Commonwealth of Australia Coat of Arms
For Peace, Order and Good Government: The first Parliament of the Commonwealth of Australia
Early proposals
Six colonies
Drafting a constitution
Declaration of the Commonwealth
Conducting the first Federal election
Who could vote?
The election campaign
9 May 1901
The royal visit
The first federal parliamentarians
Ministry of May, 1901
Edmund Barton
Political parties
Legislative program
Relationship between the houses

Members of the First Parliament

John Henry Keating

John Henry Keating (1872-1940)

Senator for Tasmania 1901-1923

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Born in Hobart, Tasmania, John Keating was admitted to the Bar in 1894 and became known as a brilliant advocate. At 28, he was the youngest member to be elected to the first Commonwealth Parliament. A strong supporter of federation, he campaigned enthusiastically for a “yes” vote in the 1898 and 1899 referendums. He was a great admirer and supporter of Edmund Barton and Richard O’Connor.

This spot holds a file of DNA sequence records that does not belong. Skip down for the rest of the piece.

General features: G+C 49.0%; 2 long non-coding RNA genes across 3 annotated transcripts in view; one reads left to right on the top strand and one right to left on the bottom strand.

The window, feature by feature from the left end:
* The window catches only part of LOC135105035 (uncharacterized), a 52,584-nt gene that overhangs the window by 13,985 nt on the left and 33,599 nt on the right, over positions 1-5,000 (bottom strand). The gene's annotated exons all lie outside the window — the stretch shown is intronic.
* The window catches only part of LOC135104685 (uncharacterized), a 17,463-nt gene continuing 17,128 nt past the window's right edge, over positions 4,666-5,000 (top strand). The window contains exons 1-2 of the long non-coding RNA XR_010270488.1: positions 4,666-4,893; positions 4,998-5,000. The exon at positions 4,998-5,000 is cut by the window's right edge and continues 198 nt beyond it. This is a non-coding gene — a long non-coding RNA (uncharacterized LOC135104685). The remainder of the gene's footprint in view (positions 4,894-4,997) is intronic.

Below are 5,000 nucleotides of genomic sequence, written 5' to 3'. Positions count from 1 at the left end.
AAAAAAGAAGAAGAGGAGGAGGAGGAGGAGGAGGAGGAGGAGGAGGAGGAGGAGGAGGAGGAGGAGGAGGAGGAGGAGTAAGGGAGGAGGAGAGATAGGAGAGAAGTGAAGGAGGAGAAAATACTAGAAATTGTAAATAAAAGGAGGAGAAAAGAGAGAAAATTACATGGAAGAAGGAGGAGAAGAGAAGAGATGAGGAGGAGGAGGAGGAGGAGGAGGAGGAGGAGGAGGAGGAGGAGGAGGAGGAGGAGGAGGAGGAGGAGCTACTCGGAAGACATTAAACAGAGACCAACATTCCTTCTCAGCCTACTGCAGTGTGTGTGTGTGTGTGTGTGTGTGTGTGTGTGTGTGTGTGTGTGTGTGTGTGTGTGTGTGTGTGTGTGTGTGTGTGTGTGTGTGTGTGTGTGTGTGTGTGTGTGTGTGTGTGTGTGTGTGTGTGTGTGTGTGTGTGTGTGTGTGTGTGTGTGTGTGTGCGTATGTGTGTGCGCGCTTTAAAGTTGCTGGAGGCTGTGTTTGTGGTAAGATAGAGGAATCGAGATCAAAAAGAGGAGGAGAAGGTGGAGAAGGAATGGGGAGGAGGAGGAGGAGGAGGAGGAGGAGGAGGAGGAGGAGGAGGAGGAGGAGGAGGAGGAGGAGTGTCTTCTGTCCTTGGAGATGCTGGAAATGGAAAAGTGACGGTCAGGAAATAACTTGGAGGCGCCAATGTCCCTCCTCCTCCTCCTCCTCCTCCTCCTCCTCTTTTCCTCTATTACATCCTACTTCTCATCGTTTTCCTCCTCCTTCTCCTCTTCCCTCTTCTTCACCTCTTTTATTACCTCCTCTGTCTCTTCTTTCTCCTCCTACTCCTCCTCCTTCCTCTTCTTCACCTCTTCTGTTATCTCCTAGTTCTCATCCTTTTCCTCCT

In 1901 Keating topped the poll to represent Tasmania in the Senate at the first federal election. As Government Whip in the first Senate, he was closely involved in the coordination of Protectionist senators, and the government program in the Senate. He was a minister in the Deakin ministry, Vice-President of the Executive Council in 1906, and Minister for Home Affairs 1907-08. An active supporter of Australia’s involvement in World War I, Keating visited England and the Western Front in 1916. Defeated in the election of 1922, Keating left the Senate in 1923 and returned to legal practice. He continued to be involved with Federal Parliament as an adviser and counsel.

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